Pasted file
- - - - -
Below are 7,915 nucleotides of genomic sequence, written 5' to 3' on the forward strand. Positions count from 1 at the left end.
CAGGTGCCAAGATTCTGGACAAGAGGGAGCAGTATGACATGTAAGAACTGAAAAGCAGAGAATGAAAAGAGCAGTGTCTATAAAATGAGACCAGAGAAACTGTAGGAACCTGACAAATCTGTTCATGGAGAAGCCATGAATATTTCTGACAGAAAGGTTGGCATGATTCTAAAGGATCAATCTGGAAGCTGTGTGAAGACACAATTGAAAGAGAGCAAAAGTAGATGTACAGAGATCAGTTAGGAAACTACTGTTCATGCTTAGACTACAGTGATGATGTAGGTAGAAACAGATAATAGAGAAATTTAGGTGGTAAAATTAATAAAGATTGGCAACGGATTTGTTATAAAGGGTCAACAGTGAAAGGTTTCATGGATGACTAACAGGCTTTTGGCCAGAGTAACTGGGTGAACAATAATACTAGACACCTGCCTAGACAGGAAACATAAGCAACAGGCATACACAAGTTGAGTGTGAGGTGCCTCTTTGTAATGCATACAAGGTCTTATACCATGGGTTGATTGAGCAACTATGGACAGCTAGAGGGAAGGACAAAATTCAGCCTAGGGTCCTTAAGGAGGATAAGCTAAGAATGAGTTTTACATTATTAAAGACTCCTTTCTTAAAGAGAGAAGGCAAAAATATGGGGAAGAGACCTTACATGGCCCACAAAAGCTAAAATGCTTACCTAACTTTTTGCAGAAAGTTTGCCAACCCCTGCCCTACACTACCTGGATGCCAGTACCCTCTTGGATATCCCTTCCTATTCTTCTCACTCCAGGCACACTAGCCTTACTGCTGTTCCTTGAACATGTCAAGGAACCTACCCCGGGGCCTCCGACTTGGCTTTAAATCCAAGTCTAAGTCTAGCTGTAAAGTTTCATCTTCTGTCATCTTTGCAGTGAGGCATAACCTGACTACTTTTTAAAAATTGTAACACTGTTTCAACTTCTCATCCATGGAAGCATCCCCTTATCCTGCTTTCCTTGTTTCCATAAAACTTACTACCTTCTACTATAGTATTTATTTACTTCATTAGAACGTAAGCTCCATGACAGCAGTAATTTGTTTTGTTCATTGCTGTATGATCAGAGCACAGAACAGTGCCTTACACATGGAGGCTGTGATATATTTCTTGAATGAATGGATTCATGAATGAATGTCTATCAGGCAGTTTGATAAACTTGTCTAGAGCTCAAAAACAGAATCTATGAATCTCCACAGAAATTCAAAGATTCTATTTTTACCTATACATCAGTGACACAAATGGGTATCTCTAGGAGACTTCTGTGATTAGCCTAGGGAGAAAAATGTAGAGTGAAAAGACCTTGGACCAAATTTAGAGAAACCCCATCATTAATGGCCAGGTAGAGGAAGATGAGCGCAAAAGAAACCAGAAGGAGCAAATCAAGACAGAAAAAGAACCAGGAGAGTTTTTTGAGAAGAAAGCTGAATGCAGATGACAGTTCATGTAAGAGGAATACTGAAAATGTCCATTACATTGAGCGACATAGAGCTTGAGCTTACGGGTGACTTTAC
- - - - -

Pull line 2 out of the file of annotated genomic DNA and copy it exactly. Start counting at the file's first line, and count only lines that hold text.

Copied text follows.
CAGGTGCCAAGATTCTGGACAAGAGGGAGCAGTATGACATGTAAGAACTGAAAAGCAGAGAATGAAAAGAGCAGTGTCTATAAAATGAGACCAGAGAAACTGTAGGAACCTGACAAATCTGTTCATGGAGAAGCCATGAATATTTCTGACAGAAAGGTTGGCATGATTCTAAAGGATCAATCTGGAAGCTGTGTGAAGACACAATTGAAAGAGAGCAAAAGTAGATGTACAGAGATCAGTTAGGAAACTACTGTTCATGCTTAGACTACAGTGATGATGTAGGTAGAAACAGATAATAGAGAAATTTAGGTGGTAAAATTAATAAAGATTGGCAACGGATTTGTTATAAAGGGTCAACAGTGAAAGGTTTCATGGATGACTAACAGGCTTTTGGCCAGAGTAACTGGGTGAACAATAATACTAGACACCTGCCTAGACAGGAAACATAAGCAACAGGCATACACAAGTTGAGTGTGAGGTGCCTCTTTGTAATGCATACAAGGTCTTATACCATGGGTTGATTGAGCAACTATGGACAGCTAGAGGGAAGGACAAAATTCAGCCTAGGGTCCTTAAGGAGGATAAGCTAAGAATGAGTTTTACATTATTAAAGACTCCTTTCTTAAAGAGAGAAGGCAAAAATATGGGGAAGAGACCTTACATGGCCCACAAAAGCTAAAATGCTTACCTAACTTTTTGCAGAAAGTTTGCCAACCCCTGCCCTACACTACCTGGATGCCAGTACCCTCTTGGATATCCCTTCCTATTCTTCTCACTCCAGGCACACTAGCCTTACTGCTGTTCCTTGAACATGTCAAGGAACCTACCCCGGGGCCTCCGACTTGGCTTTAAATCCAAGTCTAAGTCTAGCTGTAAAGTTTCATCTTCTGTCATCTTTGCAGTGAGGCATAACCTGACTACTTTTTAAAAATTGTAACACTGTTTCAACTTCTCATCCATGGAAGCATCCCCTTATCCTGCTTTCCTTGTTTCCATAAAACTTACTACCTTCTACTATAGTATTTATTTACTTCATTAGAACGTAAGCTCCATGACAGCAGTAATTTGTTTTGTTCATTGCTGTATGATCAGAGCACAGAACAGTGCCTTACACATGGAGGCTGTGATATATTTCTTGAATGAATGGATTCATGAATGAATGTCTATCAGGCAGTTTGATAAACTTGTCTAGAGCTCAAAAACAGAATCTATGAATCTCCACAGAAATTCAAAGATTCTATTTTTACCTATACATCAGTGACACAAATGGGTATCTCTAGGAGACTTCTGTGATTAGCCTAGGGAGAAAAATGTAGAGTGAAAAGACCTTGGACCAAATTTAGAGAAACCCCATCATTAATGGCCAGGTAGAGGAAGATGAGCGCAAAAGAAACCAGAAGGAGCAAATCAAGACAGAAAAAGAACCAGGAGAGTTTTTTGAGAAGAAAGCTGAATGCAGATGACAGTTCATGTAAGAGGAATACTGAAAATGTCCATTACATTGAGCGACATAGAGCTTGAGCTTACGGGTGACTTTAC